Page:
· As to per caput consumption of oils and fats, average intake in developing countries does not exceed 16 kg, less than half of that in developed countries.

· With regard to oilcakes and meals, close to 60 percent of global utilization occurs in developed countries. However, annual growth in consumption in developing countries (over 7 percent annually in the 1990s) by far exceeds expansion recorded in developed countries, reflecting changing consumer preferences that accompany income growth and greater concentration in livestock production in the former group of countries.

Overall trade pattern

· Within the oilseeds complex, seeds account for about 30 percent of the total value of trade, whereas the share of the two sub-products, oils and meals, amount to 55 and 15 percent respectively.

· Eight oilseeds and the respective oils and cakes/meals account for over 90 percent of global trade. Soybean and its meal dominate trade in oilseeds and meals, whereas palm oil and soyoil are the most important vegetable oils traded.

· The proportion of world supply entering international trade - at almost 40 percent in the case of oils and close to 50 percent for meals - exceeds those recorded for most other basic foodstuffs.

· During the last two decades, trade in oilseeds and products experienced considerable growth, encouraged mostly by economic expansion in many regions of the world. With average annual growth rates at 4 percent or above, expansion in trade of oilseed products (during the 1990s) was strong compared to that recorded for other sectors. Most of this expansion emanated from importing developing countries, with Asia playing a central role in recent years.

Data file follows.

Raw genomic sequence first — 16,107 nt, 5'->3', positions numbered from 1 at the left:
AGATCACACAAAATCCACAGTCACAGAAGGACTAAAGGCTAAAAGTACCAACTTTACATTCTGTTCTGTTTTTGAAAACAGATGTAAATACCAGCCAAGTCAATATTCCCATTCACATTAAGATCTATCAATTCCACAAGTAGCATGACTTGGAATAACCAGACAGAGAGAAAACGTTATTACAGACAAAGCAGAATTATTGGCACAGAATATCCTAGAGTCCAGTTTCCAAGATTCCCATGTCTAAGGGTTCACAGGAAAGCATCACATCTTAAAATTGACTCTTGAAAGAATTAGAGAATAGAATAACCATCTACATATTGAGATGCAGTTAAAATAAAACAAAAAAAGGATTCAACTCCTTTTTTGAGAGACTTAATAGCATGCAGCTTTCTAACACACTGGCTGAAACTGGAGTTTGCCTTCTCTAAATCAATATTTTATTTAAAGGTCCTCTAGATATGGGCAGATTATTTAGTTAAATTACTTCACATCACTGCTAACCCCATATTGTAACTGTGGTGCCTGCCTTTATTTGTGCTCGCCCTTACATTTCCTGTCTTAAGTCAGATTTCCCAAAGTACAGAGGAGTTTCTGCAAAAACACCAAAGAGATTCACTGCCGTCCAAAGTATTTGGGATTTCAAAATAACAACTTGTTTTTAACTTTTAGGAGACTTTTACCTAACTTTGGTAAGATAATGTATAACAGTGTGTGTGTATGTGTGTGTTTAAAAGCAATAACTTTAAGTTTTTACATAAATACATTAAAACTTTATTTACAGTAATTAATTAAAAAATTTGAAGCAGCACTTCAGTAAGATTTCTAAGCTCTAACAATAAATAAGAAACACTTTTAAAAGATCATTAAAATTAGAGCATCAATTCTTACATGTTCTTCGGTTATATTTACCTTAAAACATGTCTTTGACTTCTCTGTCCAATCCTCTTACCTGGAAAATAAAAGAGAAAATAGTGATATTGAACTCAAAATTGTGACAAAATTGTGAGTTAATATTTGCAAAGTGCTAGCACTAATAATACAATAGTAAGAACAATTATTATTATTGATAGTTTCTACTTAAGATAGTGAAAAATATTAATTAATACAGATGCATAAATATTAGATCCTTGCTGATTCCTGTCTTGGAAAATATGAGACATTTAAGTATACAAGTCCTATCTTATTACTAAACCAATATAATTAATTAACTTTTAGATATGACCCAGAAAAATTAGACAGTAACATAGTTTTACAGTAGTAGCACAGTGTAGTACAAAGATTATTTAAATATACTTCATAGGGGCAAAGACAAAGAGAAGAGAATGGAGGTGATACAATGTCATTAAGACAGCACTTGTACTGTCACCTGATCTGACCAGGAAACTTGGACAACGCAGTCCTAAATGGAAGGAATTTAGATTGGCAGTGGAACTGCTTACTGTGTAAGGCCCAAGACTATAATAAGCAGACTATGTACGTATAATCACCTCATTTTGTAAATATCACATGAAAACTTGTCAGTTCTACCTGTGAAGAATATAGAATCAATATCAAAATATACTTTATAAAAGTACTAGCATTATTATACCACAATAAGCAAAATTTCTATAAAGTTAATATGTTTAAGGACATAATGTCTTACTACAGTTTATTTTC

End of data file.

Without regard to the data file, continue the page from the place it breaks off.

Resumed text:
· With regard to oils and fats specifically, imports have surged in many developing nations as domestic demand is expanding at a faster rate than production. This process has partly been aided by increased market liberalization.

· Also global trade in oilmeals continues to rise, again on account of sustained demand increases in developing countries, accounting for about two thirds of the expansion in global trade. By contrast, growth in oilmeal imports by developed countries is rather limited, as reduced expansion in the livestock sector slows down the demand for meals.

· In recent years, a number of importing countries shifted from the importation of oils or meals to purchases of oilseeds so as to promote domestic processing and value addition.

· With regard to exports, a main feature of the market is the high level of concentration, with three developed and eight developing countries accounting for some 90 percent of world exports of oilseeds and derived products. This applies in particular to the market for vegetable oils, where the dominance of some key players and a few major oils is felt strongly, especially under conditions of general oversupply as observed in recent years.

· Whether the recent expansion in genetically modified oilcrop varieties in some countries will lead to separate markets for GMO and non-GMO crops (including the respective price differentiation) remains to be seen.

General trends in policies[2]

· In general, over the last several years, the URA-induced trend towards a gradual reduction of potentially market distorting, direct government intervention in production, marketing and international trade of oilseed-based products has continued.